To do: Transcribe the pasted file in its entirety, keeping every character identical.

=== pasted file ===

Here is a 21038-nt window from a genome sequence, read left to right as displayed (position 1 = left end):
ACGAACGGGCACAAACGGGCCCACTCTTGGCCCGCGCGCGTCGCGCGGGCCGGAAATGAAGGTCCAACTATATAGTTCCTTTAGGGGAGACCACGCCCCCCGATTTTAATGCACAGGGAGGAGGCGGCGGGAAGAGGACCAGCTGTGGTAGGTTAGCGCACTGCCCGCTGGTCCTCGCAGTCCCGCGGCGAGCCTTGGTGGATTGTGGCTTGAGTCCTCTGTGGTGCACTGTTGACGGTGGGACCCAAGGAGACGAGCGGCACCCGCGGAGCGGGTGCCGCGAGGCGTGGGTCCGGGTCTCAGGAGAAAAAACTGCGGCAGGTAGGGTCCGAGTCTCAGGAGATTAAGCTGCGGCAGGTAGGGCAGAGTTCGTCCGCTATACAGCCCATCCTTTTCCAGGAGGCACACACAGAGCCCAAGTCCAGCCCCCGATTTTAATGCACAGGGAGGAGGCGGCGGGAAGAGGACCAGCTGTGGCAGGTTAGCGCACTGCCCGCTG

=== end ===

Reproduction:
Here is a 21038-nt window from a genome sequence, read left to right as displayed (position 1 = left end):
ACGAACGGGCACAAACGGGCCCACTCTTGGCCCGCGCGCGTCGCGCGGGCCGGAAATGAAGGTCCAACTATATAGTTCCTTTAGGGGAGACCACGCCCCCCGATTTTAATGCACAGGGAGGAGGCGGCGGGAAGAGGACCAGCTGTGGTAGGTTAGCGCACTGCCCGCTGGTCCTCGCAGTCCCGCGGCGAGCCTTGGTGGATTGTGGCTTGAGTCCTCTGTGGTGCACTGTTGACGGTGGGACCCAAGGAGACGAGCGGCACCCGCGGAGCGGGTGCCGCGAGGCGTGGGTCCGGGTCTCAGGAGAAAAAACTGCGGCAGGTAGGGTCCGAGTCTCAGGAGATTAAGCTGCGGCAGGTAGGGCAGAGTTCGTCCGCTATACAGCCCATCCTTTTCCAGGAGGCACACACAGAGCCCAAGTCCAGCCCCCGATTTTAATGCACAGGGAGGAGGCGGCGGGAAGAGGACCAGCTGTGGCAGGTTAGCGCACTGCCCGCTG